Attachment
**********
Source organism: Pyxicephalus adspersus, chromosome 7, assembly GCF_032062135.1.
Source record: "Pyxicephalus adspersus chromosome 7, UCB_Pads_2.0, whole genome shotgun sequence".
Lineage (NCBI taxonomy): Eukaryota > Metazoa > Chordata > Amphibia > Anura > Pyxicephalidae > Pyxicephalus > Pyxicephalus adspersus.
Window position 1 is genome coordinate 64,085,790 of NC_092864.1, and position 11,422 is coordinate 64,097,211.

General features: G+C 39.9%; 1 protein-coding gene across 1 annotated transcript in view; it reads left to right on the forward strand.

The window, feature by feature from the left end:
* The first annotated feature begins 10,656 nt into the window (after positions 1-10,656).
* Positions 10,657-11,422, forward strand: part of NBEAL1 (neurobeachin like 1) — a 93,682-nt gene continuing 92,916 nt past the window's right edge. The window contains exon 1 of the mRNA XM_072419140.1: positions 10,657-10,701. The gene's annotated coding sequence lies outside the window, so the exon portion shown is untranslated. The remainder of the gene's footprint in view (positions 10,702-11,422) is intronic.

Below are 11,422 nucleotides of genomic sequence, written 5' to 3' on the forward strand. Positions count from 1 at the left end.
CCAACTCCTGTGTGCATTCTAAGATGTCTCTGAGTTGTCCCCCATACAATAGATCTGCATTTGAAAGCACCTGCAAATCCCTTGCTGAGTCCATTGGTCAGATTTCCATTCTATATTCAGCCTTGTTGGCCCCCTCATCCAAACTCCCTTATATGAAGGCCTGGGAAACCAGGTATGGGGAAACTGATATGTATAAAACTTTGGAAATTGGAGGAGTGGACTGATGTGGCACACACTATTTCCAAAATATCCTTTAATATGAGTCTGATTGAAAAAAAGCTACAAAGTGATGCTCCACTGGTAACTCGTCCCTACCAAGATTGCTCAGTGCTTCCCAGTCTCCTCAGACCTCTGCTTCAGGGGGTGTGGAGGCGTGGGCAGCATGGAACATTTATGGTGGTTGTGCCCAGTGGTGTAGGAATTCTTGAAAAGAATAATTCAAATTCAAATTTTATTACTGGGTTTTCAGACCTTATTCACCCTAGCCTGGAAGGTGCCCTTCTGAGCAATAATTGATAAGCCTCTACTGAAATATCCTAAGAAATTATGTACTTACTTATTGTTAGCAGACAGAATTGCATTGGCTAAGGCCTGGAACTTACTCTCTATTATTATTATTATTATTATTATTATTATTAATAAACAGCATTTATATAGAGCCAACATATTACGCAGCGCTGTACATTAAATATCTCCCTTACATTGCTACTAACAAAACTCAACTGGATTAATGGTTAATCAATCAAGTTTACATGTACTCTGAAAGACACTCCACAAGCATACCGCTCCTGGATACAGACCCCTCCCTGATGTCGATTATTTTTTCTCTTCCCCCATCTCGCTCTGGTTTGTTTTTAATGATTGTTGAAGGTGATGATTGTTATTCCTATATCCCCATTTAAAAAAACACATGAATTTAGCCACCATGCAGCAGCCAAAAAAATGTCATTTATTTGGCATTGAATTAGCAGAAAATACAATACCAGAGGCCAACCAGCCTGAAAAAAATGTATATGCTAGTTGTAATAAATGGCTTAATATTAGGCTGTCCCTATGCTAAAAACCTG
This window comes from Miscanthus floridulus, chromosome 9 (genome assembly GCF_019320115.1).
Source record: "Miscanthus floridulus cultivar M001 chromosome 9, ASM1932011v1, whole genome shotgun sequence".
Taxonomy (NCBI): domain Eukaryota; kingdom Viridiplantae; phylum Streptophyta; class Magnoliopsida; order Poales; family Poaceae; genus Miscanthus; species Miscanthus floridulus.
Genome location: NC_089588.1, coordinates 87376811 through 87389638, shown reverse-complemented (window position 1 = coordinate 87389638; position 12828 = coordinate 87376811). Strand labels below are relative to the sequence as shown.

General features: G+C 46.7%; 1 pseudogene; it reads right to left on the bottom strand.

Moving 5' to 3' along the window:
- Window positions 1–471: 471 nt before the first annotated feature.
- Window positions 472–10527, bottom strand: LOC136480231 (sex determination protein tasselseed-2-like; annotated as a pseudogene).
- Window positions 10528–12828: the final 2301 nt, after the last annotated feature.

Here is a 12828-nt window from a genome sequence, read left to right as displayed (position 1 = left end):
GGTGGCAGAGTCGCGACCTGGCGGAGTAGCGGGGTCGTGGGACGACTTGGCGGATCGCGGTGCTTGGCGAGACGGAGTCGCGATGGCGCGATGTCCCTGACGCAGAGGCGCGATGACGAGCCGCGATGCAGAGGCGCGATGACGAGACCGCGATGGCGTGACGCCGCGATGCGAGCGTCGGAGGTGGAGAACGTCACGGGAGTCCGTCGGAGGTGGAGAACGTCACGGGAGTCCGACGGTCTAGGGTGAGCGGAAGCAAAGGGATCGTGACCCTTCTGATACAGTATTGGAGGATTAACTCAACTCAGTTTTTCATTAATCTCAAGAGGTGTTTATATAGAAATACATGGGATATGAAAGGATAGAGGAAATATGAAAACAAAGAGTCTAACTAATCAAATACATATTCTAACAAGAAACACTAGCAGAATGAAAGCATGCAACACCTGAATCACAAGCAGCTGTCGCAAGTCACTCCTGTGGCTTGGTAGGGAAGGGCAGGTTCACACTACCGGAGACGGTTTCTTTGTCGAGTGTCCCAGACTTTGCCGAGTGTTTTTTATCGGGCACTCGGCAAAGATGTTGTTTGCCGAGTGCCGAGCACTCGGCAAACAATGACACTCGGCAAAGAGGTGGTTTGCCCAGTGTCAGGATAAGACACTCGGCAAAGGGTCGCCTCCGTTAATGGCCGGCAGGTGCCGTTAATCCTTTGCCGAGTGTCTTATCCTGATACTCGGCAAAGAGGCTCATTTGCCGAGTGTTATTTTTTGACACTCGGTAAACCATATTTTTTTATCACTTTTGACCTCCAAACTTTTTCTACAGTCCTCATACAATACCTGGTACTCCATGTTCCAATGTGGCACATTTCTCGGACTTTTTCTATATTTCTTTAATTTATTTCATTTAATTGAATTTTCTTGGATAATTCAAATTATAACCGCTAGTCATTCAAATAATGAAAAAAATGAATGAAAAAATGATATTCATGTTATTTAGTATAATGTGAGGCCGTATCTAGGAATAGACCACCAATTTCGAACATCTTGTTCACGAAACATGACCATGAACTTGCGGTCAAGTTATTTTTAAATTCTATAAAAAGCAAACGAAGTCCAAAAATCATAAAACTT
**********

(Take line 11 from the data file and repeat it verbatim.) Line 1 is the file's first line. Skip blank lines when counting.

This window comes from Miscanthus floridulus, chromosome 9 (genome assembly GCF_019320115.1).